The learned Judge observed that even though an order might be without jurisdiction the court would decline to interfere in case the setting aside of that order should lead to reviving another bad and illegal order. In support 7 of the principle he relied upon a decision of this Court in Maharaja Chintamani Saran Nath Shahdeo vs. State of Bihar, (1999) 8 SCC 16. We fail to see the application of the Supreme Court decision or the principles invoked by the learned Judge as it is not clear to us what other illegal order might have been revived as a result of setting aside the reopening order passed by the Collector. It surely cannot be the order by which the proceeding was earlier dropped because the law mandates that before that is held to be bad and reopening is ordered the land-holder must be given an opportunity to defend that order. In other words, the earlier order dropping the proceeding cannot be said to be bad prima facie and declared as such unilaterally. That being the position there is no question of an illegal order getting revived as a result of setting aside the order to reopen the proceeding that was admittedly passed in an illegal manner.

7.     The learned judge then proceeded to examine the different natures and shades of jurisdiction and cited a number of decisions to elaborate the point. But at the end an erudite discussion he also, like the first Judge, fell back on the argument that it was no longer open to the writ petitioners to question the validity of the reopening order since they had fully participated in the proceeding after it was reopened. In paragraph 22 of the judgment the learned judge observed as follows:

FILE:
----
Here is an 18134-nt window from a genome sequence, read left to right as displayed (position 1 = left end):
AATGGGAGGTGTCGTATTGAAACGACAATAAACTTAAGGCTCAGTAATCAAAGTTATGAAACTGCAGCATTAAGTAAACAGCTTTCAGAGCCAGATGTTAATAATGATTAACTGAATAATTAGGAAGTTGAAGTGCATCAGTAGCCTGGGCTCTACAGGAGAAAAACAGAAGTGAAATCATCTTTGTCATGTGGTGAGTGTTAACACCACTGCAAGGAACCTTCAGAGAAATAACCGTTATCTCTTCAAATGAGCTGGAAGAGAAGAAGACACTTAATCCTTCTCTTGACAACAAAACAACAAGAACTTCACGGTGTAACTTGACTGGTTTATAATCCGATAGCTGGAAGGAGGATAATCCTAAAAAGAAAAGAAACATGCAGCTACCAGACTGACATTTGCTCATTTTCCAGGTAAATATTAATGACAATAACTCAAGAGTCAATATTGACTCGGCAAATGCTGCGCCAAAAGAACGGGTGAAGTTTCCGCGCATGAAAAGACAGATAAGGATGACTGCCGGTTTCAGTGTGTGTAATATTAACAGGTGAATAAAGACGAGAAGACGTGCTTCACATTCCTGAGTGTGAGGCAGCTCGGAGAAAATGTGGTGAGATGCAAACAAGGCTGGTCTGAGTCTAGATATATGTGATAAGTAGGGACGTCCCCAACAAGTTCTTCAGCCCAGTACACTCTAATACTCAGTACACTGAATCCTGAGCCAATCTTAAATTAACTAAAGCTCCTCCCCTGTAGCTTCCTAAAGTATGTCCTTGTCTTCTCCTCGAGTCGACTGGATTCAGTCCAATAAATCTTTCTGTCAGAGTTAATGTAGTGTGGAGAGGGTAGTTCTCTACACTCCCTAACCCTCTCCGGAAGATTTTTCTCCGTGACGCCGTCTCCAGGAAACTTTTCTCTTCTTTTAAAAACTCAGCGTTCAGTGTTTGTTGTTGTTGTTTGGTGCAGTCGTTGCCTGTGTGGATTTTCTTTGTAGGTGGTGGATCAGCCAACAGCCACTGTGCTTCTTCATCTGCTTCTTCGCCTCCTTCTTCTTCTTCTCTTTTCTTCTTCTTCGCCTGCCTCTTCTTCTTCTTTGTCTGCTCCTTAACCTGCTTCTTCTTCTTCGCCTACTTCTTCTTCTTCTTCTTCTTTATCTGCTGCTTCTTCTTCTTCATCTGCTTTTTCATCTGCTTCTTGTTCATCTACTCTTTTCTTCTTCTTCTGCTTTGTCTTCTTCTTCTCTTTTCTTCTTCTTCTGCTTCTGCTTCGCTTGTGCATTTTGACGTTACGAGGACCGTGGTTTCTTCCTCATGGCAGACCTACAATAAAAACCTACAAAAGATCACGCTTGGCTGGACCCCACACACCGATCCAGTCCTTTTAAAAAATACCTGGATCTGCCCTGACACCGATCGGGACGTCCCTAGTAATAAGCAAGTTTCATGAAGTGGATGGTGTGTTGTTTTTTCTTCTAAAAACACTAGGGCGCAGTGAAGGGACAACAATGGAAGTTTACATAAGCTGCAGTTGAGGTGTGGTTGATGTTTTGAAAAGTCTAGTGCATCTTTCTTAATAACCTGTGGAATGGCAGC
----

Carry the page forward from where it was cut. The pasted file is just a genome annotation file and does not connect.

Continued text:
8.     8 "Section 45-B empowers the State Government or the Collector of the district authorized in that behalf at any time to call for and examine any record of any proceeding disposed of by Collector under the Act and, if it thinks fit, to direct that the case be reopened and disposed of afresh in accordance with the provisions of the Act. As held by this Court, it is mandatory to issue notice and give an opportunity of hearing to the landholder before any order for reopening a concluded proceeding is passed. Thus, where notice is not given the order has to be treated as illegal and, within the extended meaning of the term, as per the aforequoted observation of the Supreme Court, also without jurisdiction. But that does not mean that on that ground alone the subsequent orders would also become illegal, particularly when the petitioner participated in the proceedings, thus, acquiescing in the jurisdiction of the Additional Collector which he undisputedly possessed."